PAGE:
21. I am rather limited in the incredibly wide range of scientific and engineering knowledge that is required to produce our current level of space faring craft, let alone something that could be thousands of years away in the future. Think of a similar conversational comparison with a passenger on the Mayflower imagining a ship like the Titanic just few hundred years later. Never mind what the original builder of the Mayflower would be able to estimate what the state of the art will be in 1912. We are rather blinded by our own generational cultural biases. The 1930's Buck Rogers was a viable speculation to countless movie goers the same way the 1960's Star Trek seduced my generation. We saw in that original craft the farthest reaches of that era's speculation of future possibilities. And with each additional revamp of the franchise the subtle adjustments kept the concept up to date and fresh in the same way the newest remake of the Corvette does to that automotive line. I would even venture that the most current rendition of the Star Trek Enterprise shares more in technological semblance with the Corvette than that far in the future assemblage of technology that would allow humans to travel between the stars. And it may, and most likely will require, there be as much technological advancement in human physiology as the vessel they will ride in. So much so, they might not resemble us in many ways. Such is the price we will pay to travel to the stars.
  22. Hello studiot, Thanks for your information, that is interesting. I think I've seen that over the years in images but I didn't know the cause. Our area is part of the Pacific temperate rain forest of the Cascade Mt. Range which results in a substantial amount of rain derived erosion of the terrain and the tremendous volumes of biomass that these soils have produced that have combined to fill in the western lowlands. The eastern side of the Cascade Range is substantially higher and dryer than the west side and reveals much more of the basaltic base material that covers so much of this area. I would think there would be images taken over the years, just to the east of the range's crest, that would show evidence of these moving masses of ice. I have only so far found a few such images. I really like this blog BTW, she does some really good posts. https://highway8a.blogspot.com/2009/11/travel-day-three-part-3-crater-lake.html "I followed my geological instincts to this cliff edge, where I found some great glacial striations and grooves on some lava rock (possibly the andesite of Applegate Peak, which has a K-Ar date of 258±8 ka to the south - Bacon, 2008). The grooves point approximately toward the Wineglass - a northeasterly direction."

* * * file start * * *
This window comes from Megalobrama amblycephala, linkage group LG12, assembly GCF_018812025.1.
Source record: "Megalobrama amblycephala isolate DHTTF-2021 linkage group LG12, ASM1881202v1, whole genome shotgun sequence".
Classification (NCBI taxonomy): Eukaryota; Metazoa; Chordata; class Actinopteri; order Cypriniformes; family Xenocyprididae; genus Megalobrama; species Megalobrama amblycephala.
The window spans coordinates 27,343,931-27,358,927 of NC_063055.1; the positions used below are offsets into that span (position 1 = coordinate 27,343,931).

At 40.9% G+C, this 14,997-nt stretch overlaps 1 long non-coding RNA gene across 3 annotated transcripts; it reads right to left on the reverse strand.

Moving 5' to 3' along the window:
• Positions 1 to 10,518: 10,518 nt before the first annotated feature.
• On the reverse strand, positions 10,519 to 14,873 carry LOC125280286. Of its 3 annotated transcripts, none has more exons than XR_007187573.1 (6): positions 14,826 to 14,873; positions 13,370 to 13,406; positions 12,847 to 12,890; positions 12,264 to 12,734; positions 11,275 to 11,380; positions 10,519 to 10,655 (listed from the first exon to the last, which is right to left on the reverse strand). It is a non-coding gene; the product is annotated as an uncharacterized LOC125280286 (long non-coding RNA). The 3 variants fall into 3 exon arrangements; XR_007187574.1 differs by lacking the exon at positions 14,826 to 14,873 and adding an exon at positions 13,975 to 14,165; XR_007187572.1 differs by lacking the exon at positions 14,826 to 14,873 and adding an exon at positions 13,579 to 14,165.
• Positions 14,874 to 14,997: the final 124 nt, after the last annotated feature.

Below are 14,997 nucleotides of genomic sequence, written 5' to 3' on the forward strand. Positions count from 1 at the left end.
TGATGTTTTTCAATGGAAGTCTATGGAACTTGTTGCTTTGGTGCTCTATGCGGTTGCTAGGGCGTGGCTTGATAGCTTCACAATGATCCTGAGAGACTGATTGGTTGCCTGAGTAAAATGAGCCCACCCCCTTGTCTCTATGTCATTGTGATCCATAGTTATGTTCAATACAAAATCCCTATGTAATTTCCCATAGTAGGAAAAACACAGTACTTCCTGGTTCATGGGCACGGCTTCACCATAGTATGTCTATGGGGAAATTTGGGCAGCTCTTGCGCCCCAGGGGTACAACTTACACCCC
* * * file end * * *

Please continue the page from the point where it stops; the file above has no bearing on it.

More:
23. I have been looking for some images that show glacial flows that results in the sub-straight having similar (mirror) abrasive wear that matches my example. The ones in the image below appear to be twice or more in size than my example, but in looking at dozens of different example images it seems that these grooves can occur at a wide range of scales. Some of these sites are deeply channeled gorge-like areas where the walls and floor are grooved by the ice, rocks and undoubtedly a particle slurry made up of a wide range of particle sizes produced through the glacial processes that work to not only lubricate but help wear down both the moving rocks, termed glacial erratics, and the sub-straight alike. I wonder, and would suppose that these gorged-out areas began from a already existing low area that the dynamics of the ice being compressed into them accelerated the erosional processes. The continually steepening walls would move that slurry to the lowest areas and accelerate the removal of the base material. Even what appear to us as high areas were just low and of little consequence to the much more massive ice flows. I can almost see my little rock left stranded on that precipice (above) when the glacier retreated. Eventually wind and rain tipping it over the edge and it falling into the erratic filled valley below. Maybe that is where that big chipped off spot came from.